The attorney-client privilege[3] protects confidential communications between attorney and client and is the oldest of the common law privileges; its purpose is to foster full and frank communication between lawyers and their clients. Upjohn Co. v. United States, 449 U.S. 383, 389 (1981). A highly valued safeguard, it enables clients better to conform conduct to the dictates of the law; yet because the privilege “stands as an obstacle of sorts to the search for truth, ” courts must take care to apply it only to the extent necessary to achieve its underlying goals. In re Keeper of Records (Grand Jury Subpoena Addressed to XYZ Corp.), 348 F.3d 16, 22-23 (1st Cir. 2003). The party who invokes the privilege (here Honeywell) bears the burden of establishing that it applies to the communications at issue and that it has not been waived. Id. at 22. Both communications made by the client to the attorney for the purpose of seeking professional advice, as well as the attorney's responses, are privileged communications and are protected from disclosure. State v. von Bulow, 475 A.2d 995, 1004 (R.I. 1984). In the corporate setting, the privilege protects any communication where a corporate employee sought or acted upon legal advice concerning the duties of his or her employment. Waltz v. Exxon Mobil Corp., No. PC 02-2436, 2007 WL 324444 (R.I. Super. Jan. 11, 2007) (adopting broader “subject-matter test” established under federal law in Upjohn). The privilege does not protect an attorney's business advice. Id. (quoting United States v. Chevron Texaco Corp., 241 F.Supp.2d 1065, 1076 (N.D. Cal. 2001)). However, training materials prepared by in-house counsel to advise employees on the law applicable to their jobs are entitled to protection because they provide legal advice. Valassis Comm'ns, Inc., v. News Corp., 17-cv-7378, 2018 WL 4489285, at *3 (S.D.N.Y. Sept. 19, 2018); In re Currency Conversion Antitrust Litig., No. 05 Civ. 7116(WHP)(THK), 2010 WL 4365548, at *6 (S.D.N.Y. Nov. 3, 2010).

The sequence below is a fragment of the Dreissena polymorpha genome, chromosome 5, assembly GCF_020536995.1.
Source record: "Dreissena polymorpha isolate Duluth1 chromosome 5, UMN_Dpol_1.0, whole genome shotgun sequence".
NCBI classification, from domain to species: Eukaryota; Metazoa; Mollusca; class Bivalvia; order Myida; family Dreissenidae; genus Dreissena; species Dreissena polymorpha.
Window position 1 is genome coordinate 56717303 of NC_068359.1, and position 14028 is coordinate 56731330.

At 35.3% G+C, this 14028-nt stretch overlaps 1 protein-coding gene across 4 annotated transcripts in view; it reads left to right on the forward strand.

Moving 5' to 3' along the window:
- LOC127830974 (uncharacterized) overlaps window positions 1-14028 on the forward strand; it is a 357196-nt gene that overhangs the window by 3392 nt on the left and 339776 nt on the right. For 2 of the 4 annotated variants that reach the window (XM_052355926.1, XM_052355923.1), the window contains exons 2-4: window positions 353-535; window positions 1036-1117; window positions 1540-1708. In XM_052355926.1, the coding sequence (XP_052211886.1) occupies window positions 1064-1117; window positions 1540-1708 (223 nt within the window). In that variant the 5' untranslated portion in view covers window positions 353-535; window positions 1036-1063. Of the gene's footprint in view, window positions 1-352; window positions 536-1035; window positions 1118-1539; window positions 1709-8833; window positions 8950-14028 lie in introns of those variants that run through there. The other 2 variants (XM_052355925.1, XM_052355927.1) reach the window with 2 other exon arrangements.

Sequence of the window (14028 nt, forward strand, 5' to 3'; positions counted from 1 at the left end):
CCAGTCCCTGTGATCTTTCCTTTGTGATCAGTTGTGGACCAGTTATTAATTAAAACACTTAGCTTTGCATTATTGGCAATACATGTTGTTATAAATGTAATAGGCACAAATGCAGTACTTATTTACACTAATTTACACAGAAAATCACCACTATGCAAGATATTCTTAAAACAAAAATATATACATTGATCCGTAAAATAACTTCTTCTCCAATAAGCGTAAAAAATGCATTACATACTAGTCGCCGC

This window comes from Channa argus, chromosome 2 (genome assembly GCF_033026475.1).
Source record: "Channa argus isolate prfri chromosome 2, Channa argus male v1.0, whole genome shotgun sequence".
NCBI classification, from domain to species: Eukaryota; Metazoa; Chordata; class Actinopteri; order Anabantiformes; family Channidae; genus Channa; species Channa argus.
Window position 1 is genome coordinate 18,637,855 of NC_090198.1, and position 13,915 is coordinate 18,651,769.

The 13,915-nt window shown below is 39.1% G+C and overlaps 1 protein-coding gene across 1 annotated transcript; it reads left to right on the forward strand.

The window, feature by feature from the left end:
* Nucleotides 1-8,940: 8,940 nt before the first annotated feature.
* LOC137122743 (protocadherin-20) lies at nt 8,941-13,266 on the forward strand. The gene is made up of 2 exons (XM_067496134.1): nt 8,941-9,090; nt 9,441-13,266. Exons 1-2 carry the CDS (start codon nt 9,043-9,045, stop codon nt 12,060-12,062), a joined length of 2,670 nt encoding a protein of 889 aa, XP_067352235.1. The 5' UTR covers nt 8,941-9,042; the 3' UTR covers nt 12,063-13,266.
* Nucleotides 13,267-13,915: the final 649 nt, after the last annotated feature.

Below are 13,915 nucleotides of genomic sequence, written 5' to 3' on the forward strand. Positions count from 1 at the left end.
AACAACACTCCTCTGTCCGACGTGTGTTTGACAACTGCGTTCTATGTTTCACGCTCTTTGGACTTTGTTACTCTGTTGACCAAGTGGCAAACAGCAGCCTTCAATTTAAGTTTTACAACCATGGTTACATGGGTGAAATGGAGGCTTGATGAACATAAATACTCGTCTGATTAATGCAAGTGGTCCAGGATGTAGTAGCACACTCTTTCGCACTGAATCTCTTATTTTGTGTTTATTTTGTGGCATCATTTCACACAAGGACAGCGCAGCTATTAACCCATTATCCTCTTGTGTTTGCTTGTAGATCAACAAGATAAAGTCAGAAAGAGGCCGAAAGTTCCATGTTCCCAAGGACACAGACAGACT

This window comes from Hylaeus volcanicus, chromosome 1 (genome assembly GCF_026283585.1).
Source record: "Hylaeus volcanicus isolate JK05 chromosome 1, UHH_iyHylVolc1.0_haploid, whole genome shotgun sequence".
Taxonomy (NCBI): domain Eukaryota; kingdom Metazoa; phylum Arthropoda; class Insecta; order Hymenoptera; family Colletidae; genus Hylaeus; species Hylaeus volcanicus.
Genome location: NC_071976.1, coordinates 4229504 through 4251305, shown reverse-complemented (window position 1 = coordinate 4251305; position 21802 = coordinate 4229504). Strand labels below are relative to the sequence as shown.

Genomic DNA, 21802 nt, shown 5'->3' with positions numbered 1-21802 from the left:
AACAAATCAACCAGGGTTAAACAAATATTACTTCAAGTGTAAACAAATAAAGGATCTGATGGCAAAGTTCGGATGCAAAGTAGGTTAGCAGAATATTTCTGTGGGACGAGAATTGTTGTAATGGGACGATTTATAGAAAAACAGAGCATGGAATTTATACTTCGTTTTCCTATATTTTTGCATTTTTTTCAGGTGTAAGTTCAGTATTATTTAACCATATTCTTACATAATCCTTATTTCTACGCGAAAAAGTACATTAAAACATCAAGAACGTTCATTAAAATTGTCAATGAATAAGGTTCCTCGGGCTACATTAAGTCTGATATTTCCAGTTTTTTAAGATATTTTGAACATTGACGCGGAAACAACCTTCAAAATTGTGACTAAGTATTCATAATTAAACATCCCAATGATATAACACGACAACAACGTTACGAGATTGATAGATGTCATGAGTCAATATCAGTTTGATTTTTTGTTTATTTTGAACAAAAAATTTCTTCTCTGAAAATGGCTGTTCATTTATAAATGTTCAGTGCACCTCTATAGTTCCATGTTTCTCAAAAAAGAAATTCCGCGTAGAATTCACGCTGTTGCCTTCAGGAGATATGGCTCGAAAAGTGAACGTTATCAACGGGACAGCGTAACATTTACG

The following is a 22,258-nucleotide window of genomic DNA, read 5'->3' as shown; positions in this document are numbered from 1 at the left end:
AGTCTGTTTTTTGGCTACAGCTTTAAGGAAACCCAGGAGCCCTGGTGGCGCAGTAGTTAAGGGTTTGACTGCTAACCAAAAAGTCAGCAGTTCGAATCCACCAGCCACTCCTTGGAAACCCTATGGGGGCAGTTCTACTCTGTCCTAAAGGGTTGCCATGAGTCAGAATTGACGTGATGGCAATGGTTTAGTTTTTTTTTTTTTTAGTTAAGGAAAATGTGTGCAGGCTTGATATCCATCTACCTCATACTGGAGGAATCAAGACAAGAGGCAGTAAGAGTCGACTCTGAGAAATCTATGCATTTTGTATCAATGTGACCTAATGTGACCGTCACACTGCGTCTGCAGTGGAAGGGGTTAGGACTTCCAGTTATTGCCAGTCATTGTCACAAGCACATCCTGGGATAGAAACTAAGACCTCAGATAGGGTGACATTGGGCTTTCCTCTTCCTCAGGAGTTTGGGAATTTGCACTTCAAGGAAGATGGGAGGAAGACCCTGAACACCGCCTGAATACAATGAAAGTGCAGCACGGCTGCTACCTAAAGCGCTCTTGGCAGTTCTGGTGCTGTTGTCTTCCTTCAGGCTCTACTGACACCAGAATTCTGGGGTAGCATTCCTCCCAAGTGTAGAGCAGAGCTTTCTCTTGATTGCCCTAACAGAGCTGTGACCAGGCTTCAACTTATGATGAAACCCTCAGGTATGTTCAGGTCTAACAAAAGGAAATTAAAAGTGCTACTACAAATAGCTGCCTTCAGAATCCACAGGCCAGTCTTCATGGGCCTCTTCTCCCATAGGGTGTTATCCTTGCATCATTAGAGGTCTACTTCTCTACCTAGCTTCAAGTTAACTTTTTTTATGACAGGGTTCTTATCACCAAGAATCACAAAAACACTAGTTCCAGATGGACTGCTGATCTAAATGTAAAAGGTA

Even when reviewed with the “careful scrutiny” that courts deploy in determining whether an in-house attorney's communications are privileged, Research Inst. for Med. & Chemistry, Inc. v. Wisconsin Alumni Research Found., 114 F.R.D. 672, 676 (W.D. Wis. 1987), the training Document proffered for in camera review is plainly a protected attorney-client communication. Its content is pure legal advice, which was communicated to an employee who has testified that she was “seeking legal advice, ” ECF No. 75-2 at 7, related to her job, by an attorney who has averred that she was “providing legal advice.” ECF No. 76-1 ¶ 4. The Document is labeled as confidential and there is no evidence of waiver. No more need be said. The privilege objection is sustained.

         Exemption Toolkit

         Also during her Fed.R.Civ.P. 30(b)(6) deposition, Ms. Thorman testified that she participated in a FLSA job classification review process for which she was trained by the legal department and that she conducted reviews of certain work functions with respect to FLSA classification for the purpose of legal analysis of the data against FLSA regulations and criteria. ECF No. 75-2 at 10-12. During the deposition, Defendants asserted the attorney-client privilege with respect to the “substance” of the reviews[4] and instructed Ms. Thorman not to answer questions about them. To buttress the privilege assertion, Defendants presented the Lawrence Declaration, which provides additional information. Attorney Lawrence avers that this process of review is called the “Exemption Toolkit, ” that it was developed by outside counsel with review and assistance from in-house counsel, that it involves the gathering of information deemed relevant by legal counsel and gathered at the direction of legal counsel, and that, after the information is gathered, it is reviewed by an attorney to provide legal advice about the proper classification of a position as exempt or non-exempt. ECF No. 76-1 ¶¶ 5-8.